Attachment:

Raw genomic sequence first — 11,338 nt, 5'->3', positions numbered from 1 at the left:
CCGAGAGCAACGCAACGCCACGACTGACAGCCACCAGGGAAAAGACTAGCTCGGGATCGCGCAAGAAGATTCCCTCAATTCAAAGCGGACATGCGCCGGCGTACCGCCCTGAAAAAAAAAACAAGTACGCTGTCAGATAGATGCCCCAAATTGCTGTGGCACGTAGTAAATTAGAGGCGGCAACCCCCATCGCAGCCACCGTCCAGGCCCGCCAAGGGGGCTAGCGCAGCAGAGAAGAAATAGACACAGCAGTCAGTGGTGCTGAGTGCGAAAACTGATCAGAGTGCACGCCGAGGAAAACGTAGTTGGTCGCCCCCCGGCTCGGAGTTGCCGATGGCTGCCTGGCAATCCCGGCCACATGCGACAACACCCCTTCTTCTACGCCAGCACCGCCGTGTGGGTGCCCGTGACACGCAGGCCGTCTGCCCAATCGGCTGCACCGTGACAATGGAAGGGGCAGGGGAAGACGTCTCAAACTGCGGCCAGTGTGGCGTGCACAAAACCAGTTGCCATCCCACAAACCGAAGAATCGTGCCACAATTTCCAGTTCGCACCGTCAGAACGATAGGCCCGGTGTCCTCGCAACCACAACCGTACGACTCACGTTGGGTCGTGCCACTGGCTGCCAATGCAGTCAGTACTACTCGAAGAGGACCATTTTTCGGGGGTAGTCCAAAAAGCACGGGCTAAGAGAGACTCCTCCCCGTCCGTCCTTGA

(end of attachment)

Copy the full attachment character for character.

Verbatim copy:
Raw genomic sequence first — 11,338 nt, 5'->3', positions numbered from 1 at the left:
CCGAGAGCAACGCAACGCCACGACTGACAGCCACCAGGGAAAAGACTAGCTCGGGATCGCGCAAGAAGATTCCCTCAATTCAAAGCGGACATGCGCCGGCGTACCGCCCTGAAAAAAAAAACAAGTACGCTGTCAGATAGATGCCCCAAATTGCTGTGGCACGTAGTAAATTAGAGGCGGCAACCCCCATCGCAGCCACCGTCCAGGCCCGCCAAGGGGGCTAGCGCAGCAGAGAAGAAATAGACACAGCAGTCAGTGGTGCTGAGTGCGAAAACTGATCAGAGTGCACGCCGAGGAAAACGTAGTTGGTCGCCCCCCGGCTCGGAGTTGCCGATGGCTGCCTGGCAATCCCGGCCACATGCGACAACACCCCTTCTTCTACGCCAGCACCGCCGTGTGGGTGCCCGTGACACGCAGGCCGTCTGCCCAATCGGCTGCACCGTGACAATGGAAGGGGCAGGGGAAGACGTCTCAAACTGCGGCCAGTGTGGCGTGCACAAAACCAGTTGCCATCCCACAAACCGAAGAATCGTGCCACAATTTCCAGTTCGCACCGTCAGAACGATAGGCCCGGTGTCCTCGCAACCACAACCGTACGACTCACGTTGGGTCGTGCCACTGGCTGCCAATGCAGTCAGTACTACTCGAAGAGGACCATTTTTCGGGGGTAGTCCAAAAAGCACGGGCTAAGAGAGACTCCTCCCCGTCCGTCCTTGA